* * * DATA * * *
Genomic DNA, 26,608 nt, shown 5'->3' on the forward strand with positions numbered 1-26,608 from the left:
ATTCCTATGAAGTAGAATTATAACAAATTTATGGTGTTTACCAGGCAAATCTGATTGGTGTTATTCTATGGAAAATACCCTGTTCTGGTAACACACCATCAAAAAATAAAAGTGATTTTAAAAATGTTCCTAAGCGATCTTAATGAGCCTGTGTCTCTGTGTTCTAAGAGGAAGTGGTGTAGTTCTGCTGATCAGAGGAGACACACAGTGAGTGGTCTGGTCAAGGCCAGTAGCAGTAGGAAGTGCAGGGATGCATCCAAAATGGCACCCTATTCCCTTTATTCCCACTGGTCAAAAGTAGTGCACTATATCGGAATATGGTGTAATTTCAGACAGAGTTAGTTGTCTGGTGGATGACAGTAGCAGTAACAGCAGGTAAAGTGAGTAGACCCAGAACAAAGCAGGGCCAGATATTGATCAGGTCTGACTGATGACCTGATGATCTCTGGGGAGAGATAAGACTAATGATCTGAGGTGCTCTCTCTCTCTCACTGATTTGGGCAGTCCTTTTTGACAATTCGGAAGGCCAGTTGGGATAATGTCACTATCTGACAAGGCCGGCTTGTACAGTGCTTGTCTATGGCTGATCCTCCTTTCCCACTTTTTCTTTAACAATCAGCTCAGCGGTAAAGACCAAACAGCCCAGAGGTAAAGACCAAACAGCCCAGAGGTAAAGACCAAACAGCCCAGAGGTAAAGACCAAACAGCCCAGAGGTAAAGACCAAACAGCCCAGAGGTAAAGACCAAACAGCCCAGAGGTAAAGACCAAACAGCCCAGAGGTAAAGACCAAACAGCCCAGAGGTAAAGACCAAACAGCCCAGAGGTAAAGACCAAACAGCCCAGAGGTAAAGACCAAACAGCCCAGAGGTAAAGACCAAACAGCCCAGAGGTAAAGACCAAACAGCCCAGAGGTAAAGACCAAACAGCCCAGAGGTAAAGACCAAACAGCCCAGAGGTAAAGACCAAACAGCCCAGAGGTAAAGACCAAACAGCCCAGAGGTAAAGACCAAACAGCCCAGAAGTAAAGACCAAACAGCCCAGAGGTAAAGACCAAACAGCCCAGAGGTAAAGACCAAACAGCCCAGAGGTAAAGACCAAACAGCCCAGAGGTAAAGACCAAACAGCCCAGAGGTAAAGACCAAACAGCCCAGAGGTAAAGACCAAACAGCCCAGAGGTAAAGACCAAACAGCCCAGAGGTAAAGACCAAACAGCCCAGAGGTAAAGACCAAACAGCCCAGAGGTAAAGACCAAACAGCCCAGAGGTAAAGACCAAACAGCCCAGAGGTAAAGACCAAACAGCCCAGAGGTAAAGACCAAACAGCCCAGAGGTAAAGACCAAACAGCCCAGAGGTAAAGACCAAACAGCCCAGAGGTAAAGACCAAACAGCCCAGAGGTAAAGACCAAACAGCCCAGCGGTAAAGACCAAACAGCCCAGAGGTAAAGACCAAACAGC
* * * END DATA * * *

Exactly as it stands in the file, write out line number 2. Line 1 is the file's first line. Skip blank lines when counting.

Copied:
ATTCCTATGAAGTAGAATTATAACAAATTTATGGTGTTTACCAGGCAAATCTGATTGGTGTTATTCTATGGAAAATACCCTGTTCTGGTAACACACCATCAAAAAATAAAAGTGATTTTAAAAATGTTCCTAAGCGATCTTAATGAGCCTGTGTCTCTGTGTTCTAAGAGGAAGTGGTGTAGTTCTGCTGATCAGAGGAGACACACAGTGAGTGGTCTGGTCAAGGCCAGTAGCAGTAGGAAGTGCAGGGATGCATCCAAAATGGCACCCTATTCCCTTTATTCCCACTGGTCAAAAGTAGTGCACTATATCGGAATATGGTGTAATTTCAGACAGAGTTAGTTGTCTGGTGGATGACAGTAGCAGTAACAGCAGGTAAAGTGAGTAGACCCAGAACAAAGCAGGGCCAGATATTGATCAGGTCTGACTGATGACCTGATGATCTCTGGGGAGAGATAAGACTAATGATCTGAGGTGCTCTCTCTCTCTCACTGATTTGGGCAGTCCTTTTTGACAATTCGGAAGGCCAGTTGGGATAATGTCACTATCTGACAAGGCCGGCTTGTACAGTGCTTGTCTATGGCTGATCCTCCTTTCCCACTTTTTCTTTAACAATCAGCTCAGCGGTAAAGACCAAACAGCCCAGAGGTAAAGACCAAACAGCCCAGAGGTAAAGACCAAACAGCCCAGAGGTAAAGACCAAACAGCCCAGAGGTAAAGACCAAACAGCCCAGAGGTAAAGACCAAACAGCCCAGAGGTAAAGACCAAACAGCCCAGAGGTAAAGACCAAACAGCCCAGAGGTAAAGACCAAACAGCCCAGAGGTAAAGACCAAACAGCCCAGAGGTAAAGACCAAACAGCCCAGAGGTAAAGACCAAACAGCCCAGAGGTAAAGACCAAACAGCCCAGAGGTAAAGACCAAACAGCCCAGAGGTAAAGACCAAACAGCCCAGAGGTAAAGACCAAACAGCCCAGAGGTAAAGACCAAACAGCCCAGAGGTAAAGACCAAACAGCCCAGAAGTAAAGACCAAACAGCCCAGAGGTAAAGACCAAACAGCCCAGAGGTAAAGACCAAACAGCCCAGAGGTAAAGACCAAACAGCCCAGAGGTAAAGACCAAACAGCCCAGAGGTAAAGACCAAACAGCCCAGAGGTAAAGACCAAACAGCCCAGAGGTAAAGACCAAACAGCCCAGAGGTAAAGACCAAACAGCCCAGAGGTAAAGACCAAACAGCCCAGAGGTAAAGACCAAACAGCCCAGAGGTAAAGACCAAACAGCCCAGAGGTAAAGACCAAACAGCCCAGAGGTAAAGACCAAACAGCCCAGAGGTAAAGACCAAACAGCCCAGAGGTAAAGACCAAACAGCCCAGAGGTAAAGACCAAACAGCCCAGAGGTAAAGACCAAACAGCCCAGCGGTAAAGACCAAACAGCCCAGAGGTAAAGACCAAACAGC